Special bonus: twice the time tinkering in the shade of the tree in our backyard.

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Gotta Ride, part 2

Since the previous episode, when I had my eyes on a fancy bike that was sold right out from under me, I did not stop lusting over fancy bikes. I pored over the bike shop’s listings so thoroughly that when I went in there a few days ago to check on my wheel progress (I am unbiked right now while I wait for a wheel) I recognized individual bikes in the inventory. “Oh, that’s that sweet demo model with the 58cm frame!” (Too big for me.)

Side note: while I was at the bike shop, a family was shopping for the kid’s first bike. A big moment! They were looking at a few models but none was perfect. “If we order the other color, how long?” Mom asked. “About a year,” the bike store guy replied. “September 2021. Bikes are hard to find these days.” Dang.

I saw a matte gray bike from their “high-performance pack mule” line. I had studied the range of gear ratios between the two drivetrains offered at the top of this line — the SRAM 1×12 and the Shimano 2×11 drivetrains. For the nerds: SRAM has a lower granny gear, Shimano has a taller top end and smaller steps between gears. But you know how to stop having problems with the front derailleur? Don’t have one. 1×12 is simpler and lighter. And more expensive.

In person, I was struck by just how dang graceful the offerings from Trek are these days. Those are some pretty bikes. And there they were, just one credit-card transaction away, as I learned that one of my wheels was still in transit, and the other wasn’t set up yet.

(Iso-speed, a voice whispered in my head. Trek technology that reduces vibration reaching the rider, thus improving endurance.)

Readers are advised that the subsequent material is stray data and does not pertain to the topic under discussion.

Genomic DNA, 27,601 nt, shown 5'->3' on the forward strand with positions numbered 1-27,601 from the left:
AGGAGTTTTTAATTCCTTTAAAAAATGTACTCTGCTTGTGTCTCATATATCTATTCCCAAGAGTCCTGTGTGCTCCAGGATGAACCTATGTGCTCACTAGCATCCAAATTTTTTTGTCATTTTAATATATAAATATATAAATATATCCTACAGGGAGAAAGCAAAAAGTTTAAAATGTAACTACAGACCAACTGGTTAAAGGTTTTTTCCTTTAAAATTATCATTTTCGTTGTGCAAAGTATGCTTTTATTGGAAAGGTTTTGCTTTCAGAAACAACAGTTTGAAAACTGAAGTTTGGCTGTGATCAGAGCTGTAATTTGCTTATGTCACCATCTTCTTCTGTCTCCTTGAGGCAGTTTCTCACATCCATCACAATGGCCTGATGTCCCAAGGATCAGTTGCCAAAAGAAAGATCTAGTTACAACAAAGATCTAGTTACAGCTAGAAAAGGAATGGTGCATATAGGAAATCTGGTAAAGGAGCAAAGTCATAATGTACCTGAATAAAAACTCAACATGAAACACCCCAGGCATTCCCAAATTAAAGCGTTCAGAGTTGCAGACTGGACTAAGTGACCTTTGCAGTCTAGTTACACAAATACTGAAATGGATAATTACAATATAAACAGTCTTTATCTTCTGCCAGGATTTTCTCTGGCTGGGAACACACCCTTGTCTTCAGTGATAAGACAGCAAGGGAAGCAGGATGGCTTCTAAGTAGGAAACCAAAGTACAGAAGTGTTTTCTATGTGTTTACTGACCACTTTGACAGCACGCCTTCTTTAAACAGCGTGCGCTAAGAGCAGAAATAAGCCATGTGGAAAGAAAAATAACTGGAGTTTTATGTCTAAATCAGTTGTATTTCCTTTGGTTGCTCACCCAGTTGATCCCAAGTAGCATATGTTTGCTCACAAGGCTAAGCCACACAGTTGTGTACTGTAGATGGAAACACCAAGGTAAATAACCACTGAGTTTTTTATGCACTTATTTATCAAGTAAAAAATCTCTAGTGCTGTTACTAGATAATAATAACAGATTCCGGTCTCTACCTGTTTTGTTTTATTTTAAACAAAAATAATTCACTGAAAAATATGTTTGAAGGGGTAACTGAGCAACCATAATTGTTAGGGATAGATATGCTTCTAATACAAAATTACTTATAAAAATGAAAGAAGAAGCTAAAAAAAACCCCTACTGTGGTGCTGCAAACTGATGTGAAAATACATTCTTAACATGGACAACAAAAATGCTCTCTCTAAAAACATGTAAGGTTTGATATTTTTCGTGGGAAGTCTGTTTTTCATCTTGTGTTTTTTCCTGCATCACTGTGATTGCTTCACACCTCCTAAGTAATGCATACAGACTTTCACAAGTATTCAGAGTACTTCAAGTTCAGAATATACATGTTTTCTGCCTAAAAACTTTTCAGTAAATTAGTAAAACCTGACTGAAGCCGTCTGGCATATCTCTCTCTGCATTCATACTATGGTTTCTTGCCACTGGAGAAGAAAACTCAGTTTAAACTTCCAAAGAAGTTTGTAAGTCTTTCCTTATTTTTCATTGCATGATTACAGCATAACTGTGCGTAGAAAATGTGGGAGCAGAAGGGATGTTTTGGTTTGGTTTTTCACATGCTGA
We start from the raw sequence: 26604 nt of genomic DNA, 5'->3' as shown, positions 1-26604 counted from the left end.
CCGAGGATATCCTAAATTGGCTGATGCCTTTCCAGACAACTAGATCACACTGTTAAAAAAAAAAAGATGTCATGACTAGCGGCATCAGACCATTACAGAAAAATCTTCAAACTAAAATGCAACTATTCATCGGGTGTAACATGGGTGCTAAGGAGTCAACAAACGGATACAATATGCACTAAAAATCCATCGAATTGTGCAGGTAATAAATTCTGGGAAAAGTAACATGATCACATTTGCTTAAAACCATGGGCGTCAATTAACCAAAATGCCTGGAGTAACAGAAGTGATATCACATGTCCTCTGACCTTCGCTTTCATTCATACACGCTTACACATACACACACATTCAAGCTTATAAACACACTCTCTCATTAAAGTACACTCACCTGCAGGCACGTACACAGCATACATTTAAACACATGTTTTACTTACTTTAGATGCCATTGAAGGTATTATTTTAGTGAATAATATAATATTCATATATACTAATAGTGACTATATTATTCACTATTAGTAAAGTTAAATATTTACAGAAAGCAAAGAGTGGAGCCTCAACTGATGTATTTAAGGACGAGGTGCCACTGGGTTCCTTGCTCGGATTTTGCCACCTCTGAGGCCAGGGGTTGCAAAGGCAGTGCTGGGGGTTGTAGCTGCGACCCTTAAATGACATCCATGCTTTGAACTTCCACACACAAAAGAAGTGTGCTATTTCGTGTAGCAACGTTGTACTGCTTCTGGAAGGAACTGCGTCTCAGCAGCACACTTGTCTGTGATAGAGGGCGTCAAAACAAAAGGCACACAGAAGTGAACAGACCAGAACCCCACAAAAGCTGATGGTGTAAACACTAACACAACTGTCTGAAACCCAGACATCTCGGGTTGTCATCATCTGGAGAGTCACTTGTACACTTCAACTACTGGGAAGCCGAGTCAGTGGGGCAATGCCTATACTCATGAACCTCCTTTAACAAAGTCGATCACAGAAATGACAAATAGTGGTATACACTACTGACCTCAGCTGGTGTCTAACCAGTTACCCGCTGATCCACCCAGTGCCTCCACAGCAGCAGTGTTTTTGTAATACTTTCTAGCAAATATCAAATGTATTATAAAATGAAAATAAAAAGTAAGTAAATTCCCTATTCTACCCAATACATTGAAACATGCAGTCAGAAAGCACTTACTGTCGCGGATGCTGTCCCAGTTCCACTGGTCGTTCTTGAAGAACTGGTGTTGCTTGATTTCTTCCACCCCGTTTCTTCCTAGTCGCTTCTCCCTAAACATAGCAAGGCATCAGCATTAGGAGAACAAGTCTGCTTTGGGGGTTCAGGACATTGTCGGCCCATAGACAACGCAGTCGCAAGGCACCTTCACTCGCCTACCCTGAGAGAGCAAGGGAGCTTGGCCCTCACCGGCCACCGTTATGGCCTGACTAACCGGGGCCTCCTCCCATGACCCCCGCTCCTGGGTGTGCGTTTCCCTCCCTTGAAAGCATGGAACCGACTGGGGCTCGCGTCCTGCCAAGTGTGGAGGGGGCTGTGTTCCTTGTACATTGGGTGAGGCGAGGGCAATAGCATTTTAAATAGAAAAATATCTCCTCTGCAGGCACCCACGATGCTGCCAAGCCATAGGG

I had walked to the store, I could have ridden home. I did not. I might have given in, but I had already found a new object of desire, one that demanded less in return. Today I did two things at the same time: I ordered a new bike and I became one of those people who rides way more bike than he has any business riding.

The bike comes from Fezzari, an outfit out of Utah, known mainly for mountain bikes. They pioneered a construction technique that, rather than make carbon-fiber elements and join them together, builds the frame all in one go. No joints. The version of the drivetrain I most wanted in the world comes at an enormous discount on this frame, compared to Trek, Specialized, Giant and the rest.

This frame-is-a-single-piece thing allegedly also reduces vibration and rider fatigue, along with blah blah blah bike stuff. And this frame has apparently passed some series of mountain bike strength tests. Most road bikes could not pass those tests, my new best friends at Fezzari assure me. While true roadies might not find this important, I sometimes fall over. A tough frame can be nothing but good. Especially if the frame weighs less than two pounds.

Aesthetically, where Trek is a dolphin, Fezarri is a stealth fighter, angular and aggressive. In the almost-inconceivable world where my bike frame aerodynamics make a difference, I might have to upgrade again. In that world, I’m a professional bicyclist and someone else is picking up the cost.

This bike will be a pretty good climbing bike. Were it not for the big belly I carry around, I would have a climbing physique. I’m kind of… itching to climb. (Not so keen on descents.) I’m already scouting hills in my neighborhood. While long climbs around here involve interaction with cars, there are some great sprint-climbs nearby with no traffic. When I get my wheel I’ll start measuring myself on them with my current bike. When the new bike arrives a few months from now, I’ll be ready for the polka-dot jersey.

Yeah, a few months. The wait time is 16-18 weeks. Not a lot of uncertainty, but a lot of waiting. It is NOT the instant gratification I set out looking for; it is not the get-me-riding-right-now fix that started me on this quest. But the new bike will provide a riding experience that I think will keep me over the wheels for years to come. Although I will have to adapt to riding a bike that has no kickstand. Weird.

But when it’s raining, or when I need to carry stuff, or when I need my head up in traffic, my faithful old Giant will be there. It’s a great bike, and shall always be loved. While the Fezzari will become my bicycle, the Giant will remain my car.